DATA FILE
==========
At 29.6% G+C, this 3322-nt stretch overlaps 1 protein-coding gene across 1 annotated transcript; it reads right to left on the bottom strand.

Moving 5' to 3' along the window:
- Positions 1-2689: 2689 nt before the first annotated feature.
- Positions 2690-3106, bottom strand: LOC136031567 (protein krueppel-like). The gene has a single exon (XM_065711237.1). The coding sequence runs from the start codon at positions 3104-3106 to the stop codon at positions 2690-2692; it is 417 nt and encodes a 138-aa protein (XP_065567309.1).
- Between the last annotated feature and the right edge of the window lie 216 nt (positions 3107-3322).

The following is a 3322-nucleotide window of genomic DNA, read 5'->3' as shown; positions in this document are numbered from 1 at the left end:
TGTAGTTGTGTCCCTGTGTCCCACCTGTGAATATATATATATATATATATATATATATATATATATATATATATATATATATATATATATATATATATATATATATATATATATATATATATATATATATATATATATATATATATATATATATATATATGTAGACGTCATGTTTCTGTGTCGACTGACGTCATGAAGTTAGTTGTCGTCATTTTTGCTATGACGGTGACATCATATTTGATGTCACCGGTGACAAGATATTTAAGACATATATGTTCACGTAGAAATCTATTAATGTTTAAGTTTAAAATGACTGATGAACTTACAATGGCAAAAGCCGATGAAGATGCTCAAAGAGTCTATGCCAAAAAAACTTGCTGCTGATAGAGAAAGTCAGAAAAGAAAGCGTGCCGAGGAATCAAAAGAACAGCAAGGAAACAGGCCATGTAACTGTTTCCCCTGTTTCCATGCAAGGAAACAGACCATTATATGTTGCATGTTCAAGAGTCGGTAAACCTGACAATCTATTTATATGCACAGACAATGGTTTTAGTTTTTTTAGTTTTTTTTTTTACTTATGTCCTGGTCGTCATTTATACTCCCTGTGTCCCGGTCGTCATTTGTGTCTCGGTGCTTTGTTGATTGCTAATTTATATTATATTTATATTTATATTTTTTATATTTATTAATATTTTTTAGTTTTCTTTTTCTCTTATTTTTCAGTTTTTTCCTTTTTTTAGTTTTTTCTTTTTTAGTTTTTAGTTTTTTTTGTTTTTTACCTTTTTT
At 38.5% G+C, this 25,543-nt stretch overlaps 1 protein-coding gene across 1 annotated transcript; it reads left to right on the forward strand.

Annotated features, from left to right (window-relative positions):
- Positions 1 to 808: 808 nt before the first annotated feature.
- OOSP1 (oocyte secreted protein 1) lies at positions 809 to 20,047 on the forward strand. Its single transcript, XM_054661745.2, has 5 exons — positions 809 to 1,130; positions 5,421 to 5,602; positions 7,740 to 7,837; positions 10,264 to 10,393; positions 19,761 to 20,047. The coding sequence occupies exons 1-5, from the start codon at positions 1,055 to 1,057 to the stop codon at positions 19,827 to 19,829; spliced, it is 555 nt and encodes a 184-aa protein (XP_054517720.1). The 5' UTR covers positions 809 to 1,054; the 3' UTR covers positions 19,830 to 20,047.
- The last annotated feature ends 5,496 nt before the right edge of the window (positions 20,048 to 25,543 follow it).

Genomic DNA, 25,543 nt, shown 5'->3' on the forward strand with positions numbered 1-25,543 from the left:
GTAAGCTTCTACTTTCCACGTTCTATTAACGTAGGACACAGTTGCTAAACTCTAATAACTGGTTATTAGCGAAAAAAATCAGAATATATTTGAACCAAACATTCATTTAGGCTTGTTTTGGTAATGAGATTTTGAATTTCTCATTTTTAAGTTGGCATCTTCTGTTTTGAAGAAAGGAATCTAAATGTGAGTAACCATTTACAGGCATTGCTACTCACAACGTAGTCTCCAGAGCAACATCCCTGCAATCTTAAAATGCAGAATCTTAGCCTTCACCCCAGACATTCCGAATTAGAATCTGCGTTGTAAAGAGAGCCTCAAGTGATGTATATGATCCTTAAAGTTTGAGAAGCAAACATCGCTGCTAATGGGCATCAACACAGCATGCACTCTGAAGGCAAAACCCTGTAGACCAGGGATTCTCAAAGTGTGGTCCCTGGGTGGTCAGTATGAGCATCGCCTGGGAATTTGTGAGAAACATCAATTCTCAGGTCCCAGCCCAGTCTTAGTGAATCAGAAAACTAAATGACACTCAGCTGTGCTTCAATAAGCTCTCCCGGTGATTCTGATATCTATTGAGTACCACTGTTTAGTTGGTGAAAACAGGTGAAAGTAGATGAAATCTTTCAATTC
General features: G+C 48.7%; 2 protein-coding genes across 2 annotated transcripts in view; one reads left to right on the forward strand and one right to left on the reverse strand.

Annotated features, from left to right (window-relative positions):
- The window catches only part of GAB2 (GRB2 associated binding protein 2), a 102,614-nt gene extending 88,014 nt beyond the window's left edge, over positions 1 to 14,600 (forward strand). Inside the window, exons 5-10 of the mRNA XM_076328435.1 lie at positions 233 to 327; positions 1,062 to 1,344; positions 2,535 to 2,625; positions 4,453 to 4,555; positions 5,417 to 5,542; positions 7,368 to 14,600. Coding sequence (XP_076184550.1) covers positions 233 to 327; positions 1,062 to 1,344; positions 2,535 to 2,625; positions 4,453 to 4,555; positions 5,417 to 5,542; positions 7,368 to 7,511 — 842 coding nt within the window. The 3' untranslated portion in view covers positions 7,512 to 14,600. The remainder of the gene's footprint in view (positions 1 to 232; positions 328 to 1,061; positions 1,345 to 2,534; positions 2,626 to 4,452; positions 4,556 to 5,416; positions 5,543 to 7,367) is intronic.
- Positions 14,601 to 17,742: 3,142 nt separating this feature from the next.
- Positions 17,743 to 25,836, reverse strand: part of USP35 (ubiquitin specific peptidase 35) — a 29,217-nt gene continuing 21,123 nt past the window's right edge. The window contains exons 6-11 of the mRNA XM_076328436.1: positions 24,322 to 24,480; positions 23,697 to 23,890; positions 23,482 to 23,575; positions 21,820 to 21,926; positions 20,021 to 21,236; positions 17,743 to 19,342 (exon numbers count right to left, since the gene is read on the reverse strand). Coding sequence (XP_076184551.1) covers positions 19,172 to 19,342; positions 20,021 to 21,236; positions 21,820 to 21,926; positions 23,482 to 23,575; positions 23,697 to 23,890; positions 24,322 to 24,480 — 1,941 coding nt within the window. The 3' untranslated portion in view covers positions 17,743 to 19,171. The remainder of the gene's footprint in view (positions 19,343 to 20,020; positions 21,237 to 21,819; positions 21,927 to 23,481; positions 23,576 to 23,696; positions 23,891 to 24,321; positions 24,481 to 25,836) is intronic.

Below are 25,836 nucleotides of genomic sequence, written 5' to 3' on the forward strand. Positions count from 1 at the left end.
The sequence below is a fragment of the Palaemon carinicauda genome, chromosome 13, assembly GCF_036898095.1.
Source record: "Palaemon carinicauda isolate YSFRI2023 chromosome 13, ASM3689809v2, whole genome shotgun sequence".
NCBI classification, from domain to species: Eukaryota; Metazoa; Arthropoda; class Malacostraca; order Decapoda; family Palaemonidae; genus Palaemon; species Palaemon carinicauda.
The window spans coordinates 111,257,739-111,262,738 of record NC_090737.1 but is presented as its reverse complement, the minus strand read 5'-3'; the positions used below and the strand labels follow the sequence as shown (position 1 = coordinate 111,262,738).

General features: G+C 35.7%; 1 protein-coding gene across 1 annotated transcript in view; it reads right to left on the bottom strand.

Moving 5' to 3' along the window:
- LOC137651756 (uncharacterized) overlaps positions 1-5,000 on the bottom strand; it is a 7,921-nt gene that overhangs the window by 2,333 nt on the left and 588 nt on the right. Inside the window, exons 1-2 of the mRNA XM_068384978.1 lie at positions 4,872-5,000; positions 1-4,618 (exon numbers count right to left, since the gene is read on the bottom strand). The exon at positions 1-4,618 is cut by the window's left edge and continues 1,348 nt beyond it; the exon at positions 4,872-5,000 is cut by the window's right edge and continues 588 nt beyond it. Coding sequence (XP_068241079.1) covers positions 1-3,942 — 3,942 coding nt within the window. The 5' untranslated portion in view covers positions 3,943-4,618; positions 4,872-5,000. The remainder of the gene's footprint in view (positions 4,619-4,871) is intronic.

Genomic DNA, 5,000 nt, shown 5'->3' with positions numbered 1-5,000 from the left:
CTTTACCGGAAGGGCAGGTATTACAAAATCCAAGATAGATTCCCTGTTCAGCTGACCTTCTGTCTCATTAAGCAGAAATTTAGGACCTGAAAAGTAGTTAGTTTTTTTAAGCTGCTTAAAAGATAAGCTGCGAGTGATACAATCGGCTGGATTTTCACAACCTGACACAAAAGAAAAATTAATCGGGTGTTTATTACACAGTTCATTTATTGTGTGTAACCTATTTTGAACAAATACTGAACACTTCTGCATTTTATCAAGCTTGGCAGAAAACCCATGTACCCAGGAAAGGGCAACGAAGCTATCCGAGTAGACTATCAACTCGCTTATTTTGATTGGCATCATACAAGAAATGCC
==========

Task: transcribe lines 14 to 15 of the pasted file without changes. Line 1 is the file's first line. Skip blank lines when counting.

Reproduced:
GTAAGCTTCTACTTTCCACGTTCTATTAACGTAGGACACAGTTGCTAAACTCTAATAACTGGTTATTAGCGAAAAAAATCAGAATATATTTGAACCAAACATTCATTTAGGCTTGTTTTGGTAATGAGATTTTGAATTTCTCATTTTTAAGTTGGCATCTTCTGTTTTGAAGAAAGGAATCTAAATGTGAGTAACCATTTACAGGCATTGCTACTCACAACGTAGTCTCCAGAGCAACATCCCTGCAATCTTAAAATGCAGAATCTTAGCCTTCACCCCAGACATTCCGAATTAGAATCTGCGTTGTAAAGAGAGCCTCAAGTGATGTATATGATCCTTAAAGTTTGAGAAGCAAACATCGCTGCTAATGGGCATCAACACAGCATGCACTCTGAAGGCAAAACCCTGTAGACCAGGGATTCTCAAAGTGTGGTCCCTGGGTGGTCAGTATGAGCATCGCCTGGGAATTTGTGAGAAACATCAATTCTCAGGTCCCAGCCCAGTCTTAGTGAATCAGAAAACTAAATGACACTCAGCTGTGCTTCAATAAGCTCTCCCGGTGATTCTGATATCTATTGAGTACCACTGTTTAGTTGGTGAAAACAGGTGAAAGTAGATGAAATCTTTCAATTC
General features: G+C 48.7%; 2 protein-coding genes across 2 annotated transcripts in view; one reads left to right on the forward strand and one right to left on the reverse strand.